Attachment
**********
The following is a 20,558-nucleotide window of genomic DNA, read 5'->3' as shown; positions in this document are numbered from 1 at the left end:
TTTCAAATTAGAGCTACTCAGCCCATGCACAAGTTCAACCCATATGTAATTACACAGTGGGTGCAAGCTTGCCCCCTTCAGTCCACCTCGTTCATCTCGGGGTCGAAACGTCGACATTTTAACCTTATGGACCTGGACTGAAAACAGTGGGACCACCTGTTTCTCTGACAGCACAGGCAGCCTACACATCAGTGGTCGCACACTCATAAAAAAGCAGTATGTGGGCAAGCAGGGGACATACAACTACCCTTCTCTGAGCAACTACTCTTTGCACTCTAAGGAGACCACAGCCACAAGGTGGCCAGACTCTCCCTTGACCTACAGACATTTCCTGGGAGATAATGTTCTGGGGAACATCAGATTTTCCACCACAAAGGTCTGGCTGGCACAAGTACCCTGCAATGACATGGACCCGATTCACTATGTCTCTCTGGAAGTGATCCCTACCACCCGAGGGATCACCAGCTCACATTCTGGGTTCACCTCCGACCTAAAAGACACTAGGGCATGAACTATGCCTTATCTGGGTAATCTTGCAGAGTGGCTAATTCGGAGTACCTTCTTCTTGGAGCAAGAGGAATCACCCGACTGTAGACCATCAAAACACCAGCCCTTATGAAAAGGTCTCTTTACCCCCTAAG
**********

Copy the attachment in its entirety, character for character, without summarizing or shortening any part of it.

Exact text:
The following is a 20,558-nucleotide window of genomic DNA, read 5'->3' as shown; positions in this document are numbered from 1 at the left end:
TTTCAAATTAGAGCTACTCAGCCCATGCACAAGTTCAACCCATATGTAATTACACAGTGGGTGCAAGCTTGCCCCCTTCAGTCCACCTCGTTCATCTCGGGGTCGAAACGTCGACATTTTAACCTTATGGACCTGGACTGAAAACAGTGGGACCACCTGTTTCTCTGACAGCACAGGCAGCCTACACATCAGTGGTCGCACACTCATAAAAAAGCAGTATGTGGGCAAGCAGGGGACATACAACTACCCTTCTCTGAGCAACTACTCTTTGCACTCTAAGGAGACCACAGCCACAAGGTGGCCAGACTCTCCCTTGACCTACAGACATTTCCTGGGAGATAATGTTCTGGGGAACATCAGATTTTCCACCACAAAGGTCTGGCTGGCACAAGTACCCTGCAATGACATGGACCCGATTCACTATGTCTCTCTGGAAGTGATCCCTACCACCCGAGGGATCACCAGCTCACATTCTGGGTTCACCTCCGACCTAAAAGACACTAGGGCATGAACTATGCCTTATCTGGGTAATCTTGCAGAGTGGCTAATTCGGAGTACCTTCTTCTTGGAGCAAGAGGAATCACCCGACTGTAGACCATCAAAACACCAGCCCTTATGAAAAGGTCTCTTTACCCCCTAAG